Power Sources for Welding Process:
Both dc and ac are used for electric arc welding, each having its particular applications; in some cases either is suitable. The electric properties of the arc determines the requirements that should be met by source of power supply for arc welding. To initiate an arc, a higher voltage is required than to maintain it under normal conditions. For this reason the open-circuit voltage of the power sources for welding (when there is no arc drawn between the electrode and the work) must be higher than the arc, or closed-circuit voltage (when there is an arc drawn between the electrode and the work).
With dc the open-circuit voltage must be at least 30 or 35 volts, while with ac it should be not lower than 50 or 55 V. An open arc will be sustained at 18 to 25 volts. Open-circuit voltage usually ranges from 50 to 90 volts.
To initiate an arc, the electrode is touched to the work and is then withdrawn a short distance. On contact, the electrode shorts the welding circuit and an inadvertent short circuit may give rise to an excessive current in the circuit, which may dangerously heat and even burn the insulation. A power sources for welding should, therefore, be able to limit the surge of current, when the arc is initiated, to a small percentage above the desired value.
In metal arc welding the globules of molten electrode metal are carried across the arc, thus changing the resistance of the arc and consequently the arc voltage and current. In fact the arc resistance is continually varying within broad limits in very short periods of time. The point is that the molten globules of metal pass from the electrode to the plate at the rate of 30 or more per second, continually causing approximate short circuits from the electrode to the work. If the arc is not to go out, the power sources for welding must be able to quickly vary its voltage with the resistance of the arc.
Of special importance is the ability of a power supply source to restore the voltage quickly after a globule of molten metal has broken away from the electrode. The arc will only restrike at not less than 25 volts. The voltage should, therefore, recover to 25 volts within 0.05 second.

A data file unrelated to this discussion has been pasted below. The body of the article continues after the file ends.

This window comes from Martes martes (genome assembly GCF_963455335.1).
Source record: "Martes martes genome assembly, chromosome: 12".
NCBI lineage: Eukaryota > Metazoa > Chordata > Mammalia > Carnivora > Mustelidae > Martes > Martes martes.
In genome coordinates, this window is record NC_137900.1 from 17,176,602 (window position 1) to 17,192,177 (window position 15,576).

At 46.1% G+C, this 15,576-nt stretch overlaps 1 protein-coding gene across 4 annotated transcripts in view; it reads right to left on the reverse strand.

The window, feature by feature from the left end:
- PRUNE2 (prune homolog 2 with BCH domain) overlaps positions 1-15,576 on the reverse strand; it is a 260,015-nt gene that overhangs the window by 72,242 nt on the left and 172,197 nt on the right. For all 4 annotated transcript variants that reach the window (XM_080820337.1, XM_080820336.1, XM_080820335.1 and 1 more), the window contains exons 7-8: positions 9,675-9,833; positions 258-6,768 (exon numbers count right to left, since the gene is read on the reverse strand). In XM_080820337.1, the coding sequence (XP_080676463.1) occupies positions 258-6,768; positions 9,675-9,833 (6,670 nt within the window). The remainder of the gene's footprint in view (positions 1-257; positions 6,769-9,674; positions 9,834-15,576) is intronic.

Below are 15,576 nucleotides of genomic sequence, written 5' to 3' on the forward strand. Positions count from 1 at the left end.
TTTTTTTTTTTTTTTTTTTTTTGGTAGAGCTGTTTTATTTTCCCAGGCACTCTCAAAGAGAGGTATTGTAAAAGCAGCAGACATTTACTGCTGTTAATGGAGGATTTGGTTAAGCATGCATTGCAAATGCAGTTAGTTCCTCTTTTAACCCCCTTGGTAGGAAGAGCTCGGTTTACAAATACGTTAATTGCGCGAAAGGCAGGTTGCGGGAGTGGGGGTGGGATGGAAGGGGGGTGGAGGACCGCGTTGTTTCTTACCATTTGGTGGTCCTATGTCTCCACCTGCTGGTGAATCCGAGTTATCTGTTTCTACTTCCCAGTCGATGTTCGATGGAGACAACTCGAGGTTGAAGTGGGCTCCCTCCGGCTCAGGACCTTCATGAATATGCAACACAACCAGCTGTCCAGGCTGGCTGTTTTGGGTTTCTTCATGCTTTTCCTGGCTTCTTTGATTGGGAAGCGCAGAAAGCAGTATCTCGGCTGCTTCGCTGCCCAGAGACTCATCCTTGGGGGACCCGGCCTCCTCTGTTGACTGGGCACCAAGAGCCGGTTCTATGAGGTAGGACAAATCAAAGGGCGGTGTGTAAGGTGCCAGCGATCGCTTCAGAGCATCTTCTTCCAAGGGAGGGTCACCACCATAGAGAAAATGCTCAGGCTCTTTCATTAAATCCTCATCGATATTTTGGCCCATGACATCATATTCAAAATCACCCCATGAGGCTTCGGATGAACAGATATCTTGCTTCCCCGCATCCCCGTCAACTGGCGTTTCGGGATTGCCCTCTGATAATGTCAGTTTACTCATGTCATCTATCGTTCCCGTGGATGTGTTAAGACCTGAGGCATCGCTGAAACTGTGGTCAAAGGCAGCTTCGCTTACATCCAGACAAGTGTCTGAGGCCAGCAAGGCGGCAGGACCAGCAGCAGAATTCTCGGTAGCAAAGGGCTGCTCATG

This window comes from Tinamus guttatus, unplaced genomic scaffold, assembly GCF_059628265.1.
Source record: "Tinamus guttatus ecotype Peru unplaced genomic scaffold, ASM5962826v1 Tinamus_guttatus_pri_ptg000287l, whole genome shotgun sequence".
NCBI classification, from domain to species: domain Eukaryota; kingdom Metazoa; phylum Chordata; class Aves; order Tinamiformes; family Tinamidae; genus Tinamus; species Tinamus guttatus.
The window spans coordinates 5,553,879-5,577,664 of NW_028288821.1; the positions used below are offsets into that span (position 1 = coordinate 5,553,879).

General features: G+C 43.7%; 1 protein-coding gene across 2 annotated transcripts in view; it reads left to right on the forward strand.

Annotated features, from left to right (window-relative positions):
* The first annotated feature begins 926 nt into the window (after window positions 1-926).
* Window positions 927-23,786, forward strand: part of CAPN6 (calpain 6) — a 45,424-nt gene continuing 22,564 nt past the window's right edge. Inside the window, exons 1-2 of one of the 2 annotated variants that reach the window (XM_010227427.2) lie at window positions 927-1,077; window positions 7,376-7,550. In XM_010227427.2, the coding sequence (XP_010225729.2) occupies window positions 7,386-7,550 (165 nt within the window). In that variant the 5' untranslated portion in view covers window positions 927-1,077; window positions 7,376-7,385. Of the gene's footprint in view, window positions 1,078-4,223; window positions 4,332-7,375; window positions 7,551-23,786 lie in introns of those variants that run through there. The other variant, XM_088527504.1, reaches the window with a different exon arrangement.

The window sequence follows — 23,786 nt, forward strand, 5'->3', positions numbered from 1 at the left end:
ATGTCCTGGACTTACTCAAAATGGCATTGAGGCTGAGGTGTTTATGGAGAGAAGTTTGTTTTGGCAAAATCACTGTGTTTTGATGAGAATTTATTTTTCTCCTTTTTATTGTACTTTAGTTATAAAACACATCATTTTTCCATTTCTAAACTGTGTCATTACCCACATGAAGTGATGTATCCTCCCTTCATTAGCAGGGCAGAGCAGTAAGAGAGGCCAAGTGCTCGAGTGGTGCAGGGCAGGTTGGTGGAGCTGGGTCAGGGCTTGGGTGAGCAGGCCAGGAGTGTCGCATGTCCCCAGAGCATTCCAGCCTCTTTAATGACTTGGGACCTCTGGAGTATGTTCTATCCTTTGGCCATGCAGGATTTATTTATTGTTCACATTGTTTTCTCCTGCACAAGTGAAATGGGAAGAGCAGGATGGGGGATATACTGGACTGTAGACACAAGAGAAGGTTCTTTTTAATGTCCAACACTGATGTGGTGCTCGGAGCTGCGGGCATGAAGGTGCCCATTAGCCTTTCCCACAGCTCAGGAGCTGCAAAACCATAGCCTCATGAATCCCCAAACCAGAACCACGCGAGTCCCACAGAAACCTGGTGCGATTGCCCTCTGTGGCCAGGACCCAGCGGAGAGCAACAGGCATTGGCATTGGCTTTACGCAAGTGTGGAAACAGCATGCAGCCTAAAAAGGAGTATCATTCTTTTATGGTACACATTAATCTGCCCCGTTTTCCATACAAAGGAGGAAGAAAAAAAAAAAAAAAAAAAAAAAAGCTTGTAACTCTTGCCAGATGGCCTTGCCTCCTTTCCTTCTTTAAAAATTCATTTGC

For manual welding with coated electrodes the static characteristic (curve giving relation between the source voltage and the welding current) is represented by curve I in Fig. 6.25. This is a drooping or negative characteristic. OA represents the open-circuit voltage, OB represents the arc or closed circuit voltage, OD represents the arc current and OE represents the short-circuit current. The point C on the curve I shows the instant of striking the arc. With this type of volt-ampere characteristic the short-circuit current in the welding circuit is reduced to a limit safe enough for the windings of the welding generator or transformer.
If the arc has a flat (curve III) or a rising volt-ampere characteristic (curve II) such as in shielded arc welding, automatic welding with large currents the power sources for welding should also have a flat or a rising characteristic respectively.
To sum up, the power supply for manual arc welding should meet the following requirements :
- The open-circuit voltage must be sufficient for an arc to strike without difficulty, but safe for the operator (below 80 volts).
- The short-circuit current must be within limits of safety for generator or transformer windings.
- The voltage of the source of power supply should vary rapidly with changes in arc length.
- The wattage of the source of power supply should be sufficient to give the desired arc current.